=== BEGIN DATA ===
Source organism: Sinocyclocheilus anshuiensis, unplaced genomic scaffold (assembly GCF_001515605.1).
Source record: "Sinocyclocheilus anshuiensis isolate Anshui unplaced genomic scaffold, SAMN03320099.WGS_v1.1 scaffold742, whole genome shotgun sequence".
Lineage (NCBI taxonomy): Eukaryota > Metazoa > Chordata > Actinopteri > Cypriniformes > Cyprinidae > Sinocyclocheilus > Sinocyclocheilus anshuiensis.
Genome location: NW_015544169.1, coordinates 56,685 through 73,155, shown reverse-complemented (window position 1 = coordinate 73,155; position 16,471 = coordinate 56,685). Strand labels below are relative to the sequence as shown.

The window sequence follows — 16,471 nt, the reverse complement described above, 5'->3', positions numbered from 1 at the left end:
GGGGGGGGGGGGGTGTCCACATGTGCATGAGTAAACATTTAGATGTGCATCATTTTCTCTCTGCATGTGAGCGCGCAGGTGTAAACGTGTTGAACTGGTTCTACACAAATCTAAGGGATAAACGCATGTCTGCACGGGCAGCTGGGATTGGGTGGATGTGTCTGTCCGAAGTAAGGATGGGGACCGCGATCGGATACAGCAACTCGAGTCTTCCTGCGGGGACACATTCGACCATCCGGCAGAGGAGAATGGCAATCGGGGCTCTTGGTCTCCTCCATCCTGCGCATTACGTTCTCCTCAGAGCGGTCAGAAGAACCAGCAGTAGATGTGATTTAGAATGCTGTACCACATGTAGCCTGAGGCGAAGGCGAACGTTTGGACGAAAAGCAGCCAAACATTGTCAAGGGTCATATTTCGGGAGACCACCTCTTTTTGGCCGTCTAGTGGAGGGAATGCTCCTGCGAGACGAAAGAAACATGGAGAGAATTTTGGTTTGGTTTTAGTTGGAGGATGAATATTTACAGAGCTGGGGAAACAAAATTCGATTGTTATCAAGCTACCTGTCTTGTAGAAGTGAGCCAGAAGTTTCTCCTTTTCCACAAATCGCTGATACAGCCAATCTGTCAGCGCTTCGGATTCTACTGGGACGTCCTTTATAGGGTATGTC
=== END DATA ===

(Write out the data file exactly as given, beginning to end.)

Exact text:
Source organism: Sinocyclocheilus anshuiensis, unplaced genomic scaffold (assembly GCF_001515605.1).
Source record: "Sinocyclocheilus anshuiensis isolate Anshui unplaced genomic scaffold, SAMN03320099.WGS_v1.1 scaffold742, whole genome shotgun sequence".
Lineage (NCBI taxonomy): Eukaryota > Metazoa > Chordata > Actinopteri > Cypriniformes > Cyprinidae > Sinocyclocheilus > Sinocyclocheilus anshuiensis.
Genome location: NW_015544169.1, coordinates 56,685 through 73,155, shown reverse-complemented (window position 1 = coordinate 73,155; position 16,471 = coordinate 56,685). Strand labels below are relative to the sequence as shown.

The window sequence follows — 16,471 nt, the reverse complement described above, 5'->3', positions numbered from 1 at the left end:
GGGGGGGGGGGGGTGTCCACATGTGCATGAGTAAACATTTAGATGTGCATCATTTTCTCTCTGCATGTGAGCGCGCAGGTGTAAACGTGTTGAACTGGTTCTACACAAATCTAAGGGATAAACGCATGTCTGCACGGGCAGCTGGGATTGGGTGGATGTGTCTGTCCGAAGTAAGGATGGGGACCGCGATCGGATACAGCAACTCGAGTCTTCCTGCGGGGACACATTCGACCATCCGGCAGAGGAGAATGGCAATCGGGGCTCTTGGTCTCCTCCATCCTGCGCATTACGTTCTCCTCAGAGCGGTCAGAAGAACCAGCAGTAGATGTGATTTAGAATGCTGTACCACATGTAGCCTGAGGCGAAGGCGAACGTTTGGACGAAAAGCAGCCAAACATTGTCAAGGGTCATATTTCGGGAGACCACCTCTTTTTGGCCGTCTAGTGGAGGGAATGCTCCTGCGAGACGAAAGAAACATGGAGAGAATTTTGGTTTGGTTTTAGTTGGAGGATGAATATTTACAGAGCTGGGGAAACAAAATTCGATTGTTATCAAGCTACCTGTCTTGTAGAAGTGAGCCAGAAGTTTCTCCTTTTCCACAAATCGCTGATACAGCCAATCTGTCAGCGCTTCGGATTCTACTGGGACGTCCTTTATAGGGTATGTC